Prevalence rates of known diabetes mellitus continue to increase in the United States. However, studies show that people can reduce their risks of long-term complications by maintaining adequate blood sugar control. Good metabolic control, however, can be very difficult for persons with diabetes because it requires knowledge, motivation, lifestyle adjustments, close monitoring, and ongoing support from a health care team. The purpose of this quasi-experimental pretest/posttest study was to determine the impact of a multidisciplinary education class on knowledge and health-promoting behaviors in persons with type 2 diabetes in rural Mississippi. Pender's Health Promotion Model was used as the theoretical framework. Hypotheses for this study included the following: (a) There will be no difference in knowledge of diabetes in persons with type 2 diabetes before and after a multidisciplinary diabetes education program and (b) there will be no difference in health- promoting behaviors of persons with type 2 diabetes before 1 1 1 and after a multidisciplinary diabetes education program. The convenience sample (N = 26) consisted of a majority of individuals who had been diagnosed with diabetes for less than one year (35%) , were Caucasian (92%), and were married (73%). The mean age was 58 years. Diabetes education was provided by a multidisciplinary group of professionals, including a nurse, dietitian, and pharmacist. Data were collected using three instruments. A significant increase in knowledge scores after the educational intervention emerged (p = .038), thus the researcher rejected the first hypothesis. No significant difference was discovered in health-promoting behaviors before and after education (p = .445), thus the second null hypothesis failed to be rejected. Additional findings indicated a positive relationship (p = .02) between the length of time since the diagnosis of diabetes and the amount of knowledge change over time. The longer individuals had been diabetic, the more knowledge change they tended to show as a result of the educational intervention. Findings from this study imply that diabetes education programs should incorporate behavior modification techniques and task-focused interventions aimed at enhancing self-efficacy. Recommendations included conduction of more research utilizing behavior i v modification and task-focused education interventions to assess behavior change outcomes and implementation of qualitative research methods to investigate personal characteristics and health beliefs.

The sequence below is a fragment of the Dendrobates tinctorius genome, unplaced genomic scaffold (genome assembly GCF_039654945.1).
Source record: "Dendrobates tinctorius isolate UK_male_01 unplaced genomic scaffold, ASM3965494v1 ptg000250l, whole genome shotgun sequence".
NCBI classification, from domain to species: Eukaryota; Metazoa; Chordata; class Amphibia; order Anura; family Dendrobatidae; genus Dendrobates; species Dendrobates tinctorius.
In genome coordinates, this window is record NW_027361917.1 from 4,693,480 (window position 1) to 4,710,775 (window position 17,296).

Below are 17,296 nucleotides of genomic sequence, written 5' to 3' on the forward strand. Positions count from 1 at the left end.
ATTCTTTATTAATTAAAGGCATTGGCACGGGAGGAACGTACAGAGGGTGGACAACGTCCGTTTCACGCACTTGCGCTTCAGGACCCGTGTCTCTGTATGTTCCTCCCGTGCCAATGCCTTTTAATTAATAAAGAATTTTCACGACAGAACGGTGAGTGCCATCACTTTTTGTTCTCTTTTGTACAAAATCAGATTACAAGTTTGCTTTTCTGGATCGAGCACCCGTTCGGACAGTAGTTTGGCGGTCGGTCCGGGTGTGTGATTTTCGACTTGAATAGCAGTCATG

Master of Science in Nursing (MSN)


Graduate Nursing

Degree Date


Publication Number


First Advisor

Melinda Rush

Second Advisor

Mary Patricia Curtis

Third Advisor

Lynn Chilton

Document Type


Included in

Nursing Commons